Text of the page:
Magical Thinking: How Important Is It in Explaining Obsessive-Compulsive Symptoms? A Transcultural Exploration of Magical Thinking and OCD in India and Australia
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This PhD is a mixed-method project of four interrelated studies that explores the importance of magical thinking in explaining obsessive-compulsive (OC) symptoms with a transcultural perspective, between India (holistic-thinking culture) and Australia (analytic-thinking culture). Findings position magical thinking as a unique and important construct implicated in the pathogenesis of OC symptoms. It adds a new facet to the existing cognitive dysfunction model of OCD and warrants more attention, for both theoretical and clinical advancement.
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The illusory beliefs inventory: A new measure of magical thinking and its relationship with obsessive compulsive disorderKingdon, Bianca; Egan, Sarah; Rees, Clare (2011)Background: Magical thinking has been proposed to have an aetiological role in obsessive compulsive disorder (OCD). Aims: To address the limitations of existing measures of magical thinking we developed and validated a ...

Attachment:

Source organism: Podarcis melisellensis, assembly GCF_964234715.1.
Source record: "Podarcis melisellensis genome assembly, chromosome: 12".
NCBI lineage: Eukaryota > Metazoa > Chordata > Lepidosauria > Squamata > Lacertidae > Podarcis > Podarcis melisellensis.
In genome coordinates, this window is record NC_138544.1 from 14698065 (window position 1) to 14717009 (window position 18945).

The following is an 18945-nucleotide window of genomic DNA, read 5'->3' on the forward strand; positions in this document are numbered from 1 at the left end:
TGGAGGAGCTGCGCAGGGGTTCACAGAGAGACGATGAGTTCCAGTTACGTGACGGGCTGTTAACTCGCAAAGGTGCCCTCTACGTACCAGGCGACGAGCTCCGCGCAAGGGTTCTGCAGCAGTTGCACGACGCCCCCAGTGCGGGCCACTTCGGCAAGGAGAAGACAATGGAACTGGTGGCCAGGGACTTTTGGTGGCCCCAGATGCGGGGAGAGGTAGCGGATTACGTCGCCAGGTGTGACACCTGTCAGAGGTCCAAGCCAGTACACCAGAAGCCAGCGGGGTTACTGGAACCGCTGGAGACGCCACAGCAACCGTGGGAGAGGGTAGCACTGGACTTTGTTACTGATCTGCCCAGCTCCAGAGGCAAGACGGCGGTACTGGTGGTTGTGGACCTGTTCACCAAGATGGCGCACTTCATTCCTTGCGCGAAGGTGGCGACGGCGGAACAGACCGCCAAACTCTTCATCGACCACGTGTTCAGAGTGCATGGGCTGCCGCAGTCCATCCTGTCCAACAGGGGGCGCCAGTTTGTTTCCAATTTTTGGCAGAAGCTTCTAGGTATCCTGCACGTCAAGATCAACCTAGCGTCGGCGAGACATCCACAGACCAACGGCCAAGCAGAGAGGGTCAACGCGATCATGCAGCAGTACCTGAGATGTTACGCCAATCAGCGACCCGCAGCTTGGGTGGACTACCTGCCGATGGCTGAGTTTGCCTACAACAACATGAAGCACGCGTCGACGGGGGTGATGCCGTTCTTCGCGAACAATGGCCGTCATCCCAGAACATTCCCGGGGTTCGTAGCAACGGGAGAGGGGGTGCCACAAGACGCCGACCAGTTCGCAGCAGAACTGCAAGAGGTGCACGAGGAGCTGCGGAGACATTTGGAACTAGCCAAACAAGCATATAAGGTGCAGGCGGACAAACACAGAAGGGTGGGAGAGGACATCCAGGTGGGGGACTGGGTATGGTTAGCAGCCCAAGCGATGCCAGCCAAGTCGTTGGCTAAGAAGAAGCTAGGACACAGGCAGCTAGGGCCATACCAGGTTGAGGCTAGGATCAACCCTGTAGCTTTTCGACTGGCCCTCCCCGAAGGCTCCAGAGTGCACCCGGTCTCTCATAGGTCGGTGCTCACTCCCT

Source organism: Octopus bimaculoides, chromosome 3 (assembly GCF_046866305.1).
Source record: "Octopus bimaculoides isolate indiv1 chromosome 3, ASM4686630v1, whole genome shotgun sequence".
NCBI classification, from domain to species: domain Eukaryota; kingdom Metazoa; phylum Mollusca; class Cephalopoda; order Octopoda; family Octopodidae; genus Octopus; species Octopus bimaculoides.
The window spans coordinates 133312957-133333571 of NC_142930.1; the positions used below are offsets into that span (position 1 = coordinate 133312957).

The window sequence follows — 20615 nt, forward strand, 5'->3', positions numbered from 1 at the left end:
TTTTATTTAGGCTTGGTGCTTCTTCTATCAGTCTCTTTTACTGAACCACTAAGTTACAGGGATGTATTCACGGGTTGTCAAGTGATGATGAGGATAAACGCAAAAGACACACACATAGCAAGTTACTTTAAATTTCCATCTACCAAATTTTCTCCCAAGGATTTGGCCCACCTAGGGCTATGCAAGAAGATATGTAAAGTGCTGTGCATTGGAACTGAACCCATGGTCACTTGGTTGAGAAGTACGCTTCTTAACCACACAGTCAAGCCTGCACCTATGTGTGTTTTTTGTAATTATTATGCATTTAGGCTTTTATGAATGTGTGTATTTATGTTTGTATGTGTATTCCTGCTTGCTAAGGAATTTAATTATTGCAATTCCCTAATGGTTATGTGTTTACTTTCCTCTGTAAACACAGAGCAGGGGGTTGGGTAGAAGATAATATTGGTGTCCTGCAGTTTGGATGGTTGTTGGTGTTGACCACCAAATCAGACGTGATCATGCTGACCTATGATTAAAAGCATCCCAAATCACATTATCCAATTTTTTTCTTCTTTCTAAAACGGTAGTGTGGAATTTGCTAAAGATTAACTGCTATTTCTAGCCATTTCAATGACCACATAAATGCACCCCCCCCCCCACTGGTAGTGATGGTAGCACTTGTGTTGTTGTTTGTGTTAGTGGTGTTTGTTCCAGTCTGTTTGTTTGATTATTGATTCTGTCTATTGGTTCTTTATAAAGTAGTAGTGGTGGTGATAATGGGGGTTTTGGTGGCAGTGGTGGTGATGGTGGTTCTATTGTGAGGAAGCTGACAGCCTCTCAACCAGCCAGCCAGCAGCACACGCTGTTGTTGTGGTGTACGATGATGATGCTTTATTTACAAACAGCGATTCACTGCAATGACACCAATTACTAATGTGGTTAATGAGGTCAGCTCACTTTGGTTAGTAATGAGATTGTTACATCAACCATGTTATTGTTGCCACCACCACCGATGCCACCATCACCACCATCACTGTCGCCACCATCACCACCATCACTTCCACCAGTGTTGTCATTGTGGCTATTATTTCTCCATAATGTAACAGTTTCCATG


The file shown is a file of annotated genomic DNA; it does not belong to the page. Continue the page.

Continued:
Goods, N.; Rees, Clare; Egan, Sarah; Kane, Robert (2014)Inferential confusion is an under-researched faulty reasoning process in obsessive–compulsive disorder (OCD). Based on an overreliance on imagined possibilities, it shares similarities with the extensively researched ...
Shihata, S.; Egan, Sarah; Rees, Clare (2014)Magical thinking has been related to obsessive–compulsive disorder; yet, little research has examined this construct in other anxiety disorders. The Illusory Beliefs Inventory (IBI) is a recently developed measure of ...